M.L. Clark wrote one of my favorite novelettes of 2022, so when I saw that she was releasing a deeply philosophical indie space opera, I figured it was well worth checking out. Might’ve taken me a while to get to it—the TBR never sleeps—but I finally was able to make a hole in my schedule big enough for a chunky sci-fi and picked up Children of Doro.
In her author’s note, Clark explicitly draws inspiration from The Brothers Karamazov. I don’t know much about it except that it’s both a classic and is famously long, but if it spends most of the book agonizing over the moral formation of the main characters, it may not be too far off. Children of Doro is narrated by an AI seeking to explain the causes behind the complete destruction of the planet Doro. And so it dives deep into the history of the key players, excavating the events that led them to be the way that they were, before moving forward in the second part of the novel to describe the events immediately surrounding the disaster.
Evident from the first page is how the book really commits to the AI narrator. It’s a stylized narration, with enough eccentricities to clearly distinguish it from a human narration but not enough to break immersion. It’s also a very careful, slow-building narrative with copious footnotes and dedication to sussing out both the preconditions and the consequences of every major action—though the AI certainly brings its own biases to the table. For my tastes, it was a little bit too slow, and the opening half felt a lot like reading nonfiction, with its careful introduction of the setting and each major player, followed by an explication of how their practical philosophies developed.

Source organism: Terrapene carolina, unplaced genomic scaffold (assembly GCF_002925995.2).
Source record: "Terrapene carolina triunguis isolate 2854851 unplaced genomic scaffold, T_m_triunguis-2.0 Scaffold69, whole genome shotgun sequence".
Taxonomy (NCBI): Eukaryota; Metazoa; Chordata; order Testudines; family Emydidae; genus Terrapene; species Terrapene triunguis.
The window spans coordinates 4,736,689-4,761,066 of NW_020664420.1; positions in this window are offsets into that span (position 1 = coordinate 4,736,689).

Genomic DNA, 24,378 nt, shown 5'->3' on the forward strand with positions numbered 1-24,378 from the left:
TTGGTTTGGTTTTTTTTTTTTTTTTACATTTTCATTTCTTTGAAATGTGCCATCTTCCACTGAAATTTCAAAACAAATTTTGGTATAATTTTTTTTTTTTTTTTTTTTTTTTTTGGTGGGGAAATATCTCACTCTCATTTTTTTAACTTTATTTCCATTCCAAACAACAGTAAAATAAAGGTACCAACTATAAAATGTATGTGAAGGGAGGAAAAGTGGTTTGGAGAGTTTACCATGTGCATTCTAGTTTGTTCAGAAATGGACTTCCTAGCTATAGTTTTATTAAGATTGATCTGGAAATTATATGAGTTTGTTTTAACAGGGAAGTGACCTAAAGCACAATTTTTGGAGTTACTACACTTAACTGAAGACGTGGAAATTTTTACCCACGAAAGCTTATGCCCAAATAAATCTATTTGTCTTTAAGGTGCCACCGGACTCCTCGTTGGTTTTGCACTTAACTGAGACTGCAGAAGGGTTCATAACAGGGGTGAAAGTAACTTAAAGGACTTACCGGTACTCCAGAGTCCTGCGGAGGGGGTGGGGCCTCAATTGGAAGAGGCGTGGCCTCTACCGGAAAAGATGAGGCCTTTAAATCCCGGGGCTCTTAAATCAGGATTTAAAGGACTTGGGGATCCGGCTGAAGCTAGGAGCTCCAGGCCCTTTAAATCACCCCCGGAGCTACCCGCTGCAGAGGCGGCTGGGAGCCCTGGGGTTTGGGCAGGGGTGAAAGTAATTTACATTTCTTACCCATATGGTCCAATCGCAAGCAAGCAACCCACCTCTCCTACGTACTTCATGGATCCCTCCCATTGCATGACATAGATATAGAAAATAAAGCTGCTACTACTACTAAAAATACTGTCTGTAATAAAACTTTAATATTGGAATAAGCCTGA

But for all that it’s a slow build, that dive into moral formation and practical philosophy is essential for the primary project of the book, as evinced in the second half. Here the action picks up, leading the reader to the inevitable destruction of Doro, and its aftermath. And the action makes for an enjoyable bit of space opera. But real heart is an exploration of the conditions that made such a ghastly event possible. How does one live in an unjust society? How does society shape its own villains? Is there any purpose in striving when one’s best actions are distorted or swallowed up by a larger and uncaring system?
It’s a story dives deep into heady topics, diving right into the complicated morass of political and moral philosophy, with some engagement with existentialism on the way. It’s careful and thought-provoking, and it tells a pretty good sci-fi tale to boot. This definitely won’t be a book for all readers, with its stately pace and philosophical focus. But readers who have been looking for this sort of book may easily find a new favorite.
Recommended if you like: slow-building, philosophical sci-fi.
Can I use it for Bingo? It’s hard mode for Self-Published and Published in 2023, and it also Features Robots.
Overall rating: 13 of Tar Vol’s 20. Three stars on Goodreads.